Struggling Endo's write-downs pass $5B for 2017 thanks to Opana, mesh, restructuring

endo
Endo surpassed Wall Street's Q2 estimates despite its recent struggles, but big write-downs will be a drag on the year.

Back in February, Endo took a whopping $3.5 billion write-downbut that wouldn’t be it for the year.

On Tuesday, the company reported $725 million in impairment charges, thanks largely to the restructuring of its manufacturing network and its pulling of pain med Opana ER from the market.

And that announcement came just one day after the Dublin drugmaker said it would raise by $775 million the amount it’s paying to wrap up the vaginal mesh saga that has been plaguing it for years. Between this year’s Q4 and the end of 2019, it’ll make settlement payments expected to cover about 22,000 U.S. liability claims, as well as all the international claims it’s aware of.

RELATED: Struggling Endo takes $3.5B body blow as generics pricing heads south

All in all, it’s been an expensive year for Endo, which has struggled in the face of executive turnover, industry-wide generics pricing pressure and more. The FDA’s June request that Endo nix long-acting opioid Opanaa $160 million seller thrust into the spotlight by the opioid addiction crisisdidn’t help.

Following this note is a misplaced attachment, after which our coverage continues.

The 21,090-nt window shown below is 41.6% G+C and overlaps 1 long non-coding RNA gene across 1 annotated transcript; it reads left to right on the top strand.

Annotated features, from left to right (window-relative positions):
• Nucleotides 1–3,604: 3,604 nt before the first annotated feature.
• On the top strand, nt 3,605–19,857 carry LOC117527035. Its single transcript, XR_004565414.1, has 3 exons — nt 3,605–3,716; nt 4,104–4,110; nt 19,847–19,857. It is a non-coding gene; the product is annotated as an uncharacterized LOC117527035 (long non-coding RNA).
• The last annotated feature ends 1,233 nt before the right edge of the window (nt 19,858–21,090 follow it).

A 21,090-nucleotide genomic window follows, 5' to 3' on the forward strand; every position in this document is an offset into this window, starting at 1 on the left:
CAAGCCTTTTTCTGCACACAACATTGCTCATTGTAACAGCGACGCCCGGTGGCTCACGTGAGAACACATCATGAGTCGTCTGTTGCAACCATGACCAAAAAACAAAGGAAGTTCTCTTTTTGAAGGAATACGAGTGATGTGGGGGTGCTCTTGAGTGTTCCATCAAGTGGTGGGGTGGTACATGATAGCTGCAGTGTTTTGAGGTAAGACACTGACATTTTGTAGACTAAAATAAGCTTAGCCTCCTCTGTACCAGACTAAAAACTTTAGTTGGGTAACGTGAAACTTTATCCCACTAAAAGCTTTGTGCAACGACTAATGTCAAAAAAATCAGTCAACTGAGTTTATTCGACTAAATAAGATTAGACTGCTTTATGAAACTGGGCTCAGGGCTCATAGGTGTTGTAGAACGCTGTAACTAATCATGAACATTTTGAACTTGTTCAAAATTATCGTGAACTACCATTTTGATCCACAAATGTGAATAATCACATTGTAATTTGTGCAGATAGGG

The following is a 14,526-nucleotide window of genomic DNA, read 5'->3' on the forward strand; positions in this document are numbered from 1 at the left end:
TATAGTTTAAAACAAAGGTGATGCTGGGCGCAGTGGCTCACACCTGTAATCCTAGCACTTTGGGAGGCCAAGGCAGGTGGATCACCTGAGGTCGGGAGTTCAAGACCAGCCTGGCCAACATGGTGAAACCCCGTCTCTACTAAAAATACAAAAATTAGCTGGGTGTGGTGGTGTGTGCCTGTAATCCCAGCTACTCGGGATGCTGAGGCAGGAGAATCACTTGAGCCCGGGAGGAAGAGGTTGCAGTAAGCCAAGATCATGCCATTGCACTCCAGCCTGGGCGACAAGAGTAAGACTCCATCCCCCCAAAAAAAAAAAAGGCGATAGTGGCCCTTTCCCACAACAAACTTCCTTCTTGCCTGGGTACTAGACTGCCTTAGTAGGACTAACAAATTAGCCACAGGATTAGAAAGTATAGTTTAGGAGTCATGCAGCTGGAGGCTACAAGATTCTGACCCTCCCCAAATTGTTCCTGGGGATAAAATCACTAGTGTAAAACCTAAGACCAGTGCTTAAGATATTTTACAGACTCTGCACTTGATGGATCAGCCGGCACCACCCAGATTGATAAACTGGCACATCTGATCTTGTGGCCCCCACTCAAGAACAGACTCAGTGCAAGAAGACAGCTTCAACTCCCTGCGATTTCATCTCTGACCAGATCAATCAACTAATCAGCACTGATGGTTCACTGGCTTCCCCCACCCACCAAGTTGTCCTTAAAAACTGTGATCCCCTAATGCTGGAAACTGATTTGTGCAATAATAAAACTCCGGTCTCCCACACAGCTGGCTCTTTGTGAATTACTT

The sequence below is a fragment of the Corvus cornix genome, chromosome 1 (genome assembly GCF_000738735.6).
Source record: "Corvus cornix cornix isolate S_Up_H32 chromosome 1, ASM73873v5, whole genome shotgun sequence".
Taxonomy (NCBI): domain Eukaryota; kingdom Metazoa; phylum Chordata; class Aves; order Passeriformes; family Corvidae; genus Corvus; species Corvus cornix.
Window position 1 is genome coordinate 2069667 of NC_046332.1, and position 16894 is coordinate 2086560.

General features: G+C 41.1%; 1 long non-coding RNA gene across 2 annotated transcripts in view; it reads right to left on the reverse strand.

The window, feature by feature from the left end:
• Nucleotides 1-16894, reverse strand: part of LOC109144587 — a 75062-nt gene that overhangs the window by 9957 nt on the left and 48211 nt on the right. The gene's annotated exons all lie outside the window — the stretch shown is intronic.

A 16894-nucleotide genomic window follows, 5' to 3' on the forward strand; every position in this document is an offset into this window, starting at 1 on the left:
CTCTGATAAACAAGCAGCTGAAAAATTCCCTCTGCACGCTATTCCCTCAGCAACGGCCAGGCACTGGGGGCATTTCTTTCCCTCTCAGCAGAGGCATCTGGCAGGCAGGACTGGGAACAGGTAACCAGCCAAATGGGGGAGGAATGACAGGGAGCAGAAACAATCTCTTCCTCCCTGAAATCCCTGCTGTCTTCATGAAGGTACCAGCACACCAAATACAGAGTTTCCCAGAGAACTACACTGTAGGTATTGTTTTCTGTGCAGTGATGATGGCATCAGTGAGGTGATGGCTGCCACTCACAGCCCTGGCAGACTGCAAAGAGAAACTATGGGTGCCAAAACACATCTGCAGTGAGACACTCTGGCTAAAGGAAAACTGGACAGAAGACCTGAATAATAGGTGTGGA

The company did manage to record a street-beating Q2, though, triumphing in the face of low expectations. Notably, the “strength came ... on the back of a beat in generics,” which generated $563 million versus analyst forecasts of $525 million, RBC Capital Markets analyst Randall Stanicky pointed out in a note to clients.

RELATED: FDA tells Endo to remove Opana ER from the market

Still, “the reality is cash flow generation toward continued paydown of debt/mesh will remain the primary focus in the stock over the near-term,” he said.

Meanwhile, opioids continue to face scrutiny from all sides, with a U.S. cost watchdog taking aim Tuesday. The Institute for Clinical and Economic Review (ICER) published its final report on the effectiveness and value of abuse-deterrent versions of the highly addictive meds, determining that the safer products needed an average 41% discount to make them “cost-neutral” with their predecessors.